Mark Zuckerberg has repeatedly refused to appear before the DCMS committee (Pic: Drew Angerer/Getty Images)
Mark Zuckerberg and Facebook have been harshly criticised by MPs investigating the insidious effect of fake news on democracy.
In its final report into disinformation and fake news, the parliamentary Digital, Culture, Media and Sport (DCMS) committee said that Facebook had "intentionally and knowingly violated both data privacy and anti-competition laws", and it called for a compulsory code of ethics for tech companies to be overseen by an independent regulator, funded by a compulsory levy on tech companies.
It claimed that social media companies are hiding behind their status as mere ‘platforms’ for content, with no responsibility for what is posted, and failing to remove harmful or illegal content from their sites.
By curating and recommending harmful content to users, the committee argued that sites such as Facebook are complicit in publishing it.
The report said that a code of ethics would define what constitutes ‘harmful’ content. Clear legal liabilities should be set to require social media companies to remove illegal or harmful content or face "hefty fines" in proportion to their turnover.
The committee also accused Facebook of abusing users’ data privacy and engaging on uncompetitive actions following a review of a cache of internal emails obtained by the app developer Six4Three.
According to the committee, emails reveal that Facebook was willing to override users’ privacy settings for the benefit of certain app developers, while denying it to others, and to charge very high prices for that data, leading the committee to comment: "It is evident that Facebook intentionally and knowingly violated both data privacy and anti-competition laws."
The committee is highly critical of Facebook for showing "contempt" to parliament for failing to answer multiple demands to appear before the committee and for sending junior members of Facebook who were not properly briefed to answer questions. In some cases, promises to send information which the committee had requested during these meetings has still not been fulfilled, all of which has led MPs to complain that Facebook is "acting in bad faith".
Micro-targeting of political advertising is another concern raised by the committee. It said that current electoral law has not caught up with the realities of modern social media advertising, particularly the ability to send tailored advertising to targeted individuals.
It called for clear information to be displayed on all online political advertising identifying who has paid for it. The Electoral Commission should be given additional powers to compel social media companies to turn over this information on demand. The committee also demanded action on the purchase of political advertising by shell corporations and foreign powers such as Russia.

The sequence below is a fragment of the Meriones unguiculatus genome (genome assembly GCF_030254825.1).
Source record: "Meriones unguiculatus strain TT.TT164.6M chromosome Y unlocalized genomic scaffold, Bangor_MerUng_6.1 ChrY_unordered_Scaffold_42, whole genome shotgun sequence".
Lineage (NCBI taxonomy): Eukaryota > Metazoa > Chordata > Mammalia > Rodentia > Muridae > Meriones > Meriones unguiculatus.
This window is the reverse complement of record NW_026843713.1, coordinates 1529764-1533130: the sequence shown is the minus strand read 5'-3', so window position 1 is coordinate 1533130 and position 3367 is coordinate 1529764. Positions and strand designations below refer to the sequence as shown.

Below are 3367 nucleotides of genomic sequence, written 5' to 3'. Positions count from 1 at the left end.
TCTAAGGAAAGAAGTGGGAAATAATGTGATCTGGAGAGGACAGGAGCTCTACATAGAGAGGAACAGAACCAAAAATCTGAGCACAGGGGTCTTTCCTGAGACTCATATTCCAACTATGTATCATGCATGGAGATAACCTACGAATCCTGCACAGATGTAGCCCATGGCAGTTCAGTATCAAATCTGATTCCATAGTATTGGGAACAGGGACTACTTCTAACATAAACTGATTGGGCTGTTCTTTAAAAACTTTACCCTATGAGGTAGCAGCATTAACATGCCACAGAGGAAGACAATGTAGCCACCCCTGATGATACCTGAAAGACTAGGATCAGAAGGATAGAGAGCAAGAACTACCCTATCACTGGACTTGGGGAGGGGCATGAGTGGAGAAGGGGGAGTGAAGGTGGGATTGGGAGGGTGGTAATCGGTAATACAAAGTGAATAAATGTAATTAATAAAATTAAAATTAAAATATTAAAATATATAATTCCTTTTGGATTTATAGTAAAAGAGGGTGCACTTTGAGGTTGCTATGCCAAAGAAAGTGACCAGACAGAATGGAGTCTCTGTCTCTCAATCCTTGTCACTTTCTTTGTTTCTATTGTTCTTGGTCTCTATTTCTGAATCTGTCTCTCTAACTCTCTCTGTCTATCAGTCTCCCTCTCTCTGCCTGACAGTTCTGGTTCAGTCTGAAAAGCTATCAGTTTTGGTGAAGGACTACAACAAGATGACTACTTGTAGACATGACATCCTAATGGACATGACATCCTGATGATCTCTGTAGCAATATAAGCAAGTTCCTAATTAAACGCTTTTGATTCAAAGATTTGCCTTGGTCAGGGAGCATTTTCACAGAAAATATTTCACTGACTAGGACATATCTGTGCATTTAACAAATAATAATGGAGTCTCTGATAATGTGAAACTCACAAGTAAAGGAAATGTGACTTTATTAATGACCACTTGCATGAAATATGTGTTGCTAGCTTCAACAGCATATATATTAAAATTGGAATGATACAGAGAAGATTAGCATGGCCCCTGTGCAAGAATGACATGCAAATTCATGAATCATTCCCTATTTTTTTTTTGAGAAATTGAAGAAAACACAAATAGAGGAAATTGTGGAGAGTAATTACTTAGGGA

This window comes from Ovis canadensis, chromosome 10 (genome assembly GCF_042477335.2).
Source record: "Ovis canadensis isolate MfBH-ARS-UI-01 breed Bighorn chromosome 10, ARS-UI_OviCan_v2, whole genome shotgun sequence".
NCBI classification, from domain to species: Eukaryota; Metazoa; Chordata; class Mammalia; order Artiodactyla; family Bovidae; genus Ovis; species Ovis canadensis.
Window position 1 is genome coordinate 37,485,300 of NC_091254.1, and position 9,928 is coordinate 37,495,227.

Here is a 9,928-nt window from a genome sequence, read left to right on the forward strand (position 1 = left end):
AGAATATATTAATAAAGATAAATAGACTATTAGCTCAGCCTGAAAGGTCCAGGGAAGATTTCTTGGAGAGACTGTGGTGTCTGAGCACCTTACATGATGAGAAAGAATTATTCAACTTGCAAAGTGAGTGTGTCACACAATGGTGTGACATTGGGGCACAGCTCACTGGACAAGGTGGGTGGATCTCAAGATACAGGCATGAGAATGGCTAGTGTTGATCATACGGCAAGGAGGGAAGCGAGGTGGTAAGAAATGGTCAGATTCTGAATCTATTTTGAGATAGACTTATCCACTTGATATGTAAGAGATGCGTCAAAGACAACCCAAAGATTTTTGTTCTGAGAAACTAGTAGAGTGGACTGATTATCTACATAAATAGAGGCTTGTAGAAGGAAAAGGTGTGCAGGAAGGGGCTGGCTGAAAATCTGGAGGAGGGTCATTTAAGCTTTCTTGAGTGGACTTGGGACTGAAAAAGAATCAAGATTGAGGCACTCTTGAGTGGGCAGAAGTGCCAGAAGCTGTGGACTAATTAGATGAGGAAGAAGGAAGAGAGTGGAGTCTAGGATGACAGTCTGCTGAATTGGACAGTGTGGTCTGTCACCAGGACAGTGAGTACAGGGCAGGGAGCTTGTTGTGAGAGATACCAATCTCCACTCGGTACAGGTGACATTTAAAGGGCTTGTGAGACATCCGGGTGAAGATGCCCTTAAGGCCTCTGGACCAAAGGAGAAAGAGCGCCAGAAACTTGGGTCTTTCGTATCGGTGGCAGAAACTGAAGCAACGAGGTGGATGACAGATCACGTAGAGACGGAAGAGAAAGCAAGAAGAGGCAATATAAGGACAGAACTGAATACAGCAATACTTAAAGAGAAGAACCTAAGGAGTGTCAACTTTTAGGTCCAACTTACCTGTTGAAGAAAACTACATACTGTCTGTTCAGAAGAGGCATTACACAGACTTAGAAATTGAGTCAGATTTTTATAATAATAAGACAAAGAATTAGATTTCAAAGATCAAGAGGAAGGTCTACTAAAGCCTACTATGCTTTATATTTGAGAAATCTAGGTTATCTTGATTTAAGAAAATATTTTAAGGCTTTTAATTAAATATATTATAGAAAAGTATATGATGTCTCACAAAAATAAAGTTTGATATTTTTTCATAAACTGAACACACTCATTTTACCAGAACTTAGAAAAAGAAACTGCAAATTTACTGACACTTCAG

"The UK is clearly vulnerable to covert digital influence campaigns and the government should be conducting analysis to understand the extent of the targeting of voters, by foreign players, during past elections," the committee said.
Damian Collins MP, chair of the DCMS committee, commented: "Democracy is at risk from the malicious and relentless targeting of citizens with disinformation and personalised ‘dark adverts’ from unidentifiable sources, delivered through the major social media platforms we use everyday. Much of this is directed from agencies working in foreign countries, including Russia.
"The big tech companies are failing in the duty of care they owe to their users to act against harmful content, and to respect their data privacy rights.
"These are issues that the major tech companies are well aware of, yet continually fail to address…. We need a radical shift in the balance of power between the platforms and the people. The age of inadequate self regulation must come to an end. The rights of the citizen need to be established in statute, by requiring the tech companies to adhere to a code of conduct written into law by parliament, and overseen by an independent regulator."
Richard Holway, chairman of TechMarketView, told SC Media UK: "The issue boils down to whether social media companies are merely ‘platforms’ or ‘publishers’. I’ve often cited my own Farnham Herald Test. Over the last ten years the Farnham Herald has lost much of its classified advertising to social media – from house sales to ‘find me a plumber in Farnham’. Conversely the Farnham Herald employs real people who not only write original stories but vet the letters/comments sent in for publication. An advert extolling self-harm would be as unthinkable as would a letter suggesting the murder of the local MP. That vetting costs money just as the source of their revenue is moving elsewhere.
"I think the days where social media companies say that the stuff they carry ‘has nothing to do with me, guv’ whilst reaping huge financial reward, are coming to an end. Implementing any new regulations will cost social media companies big time. Although AI will of course help, it will not be the total solution. More and more real people will have to employed. At least that will start to level the playing field for the likes of the Farnham Herald."
Facebook has said in the past that it works with fact checkers to control fake news on its site.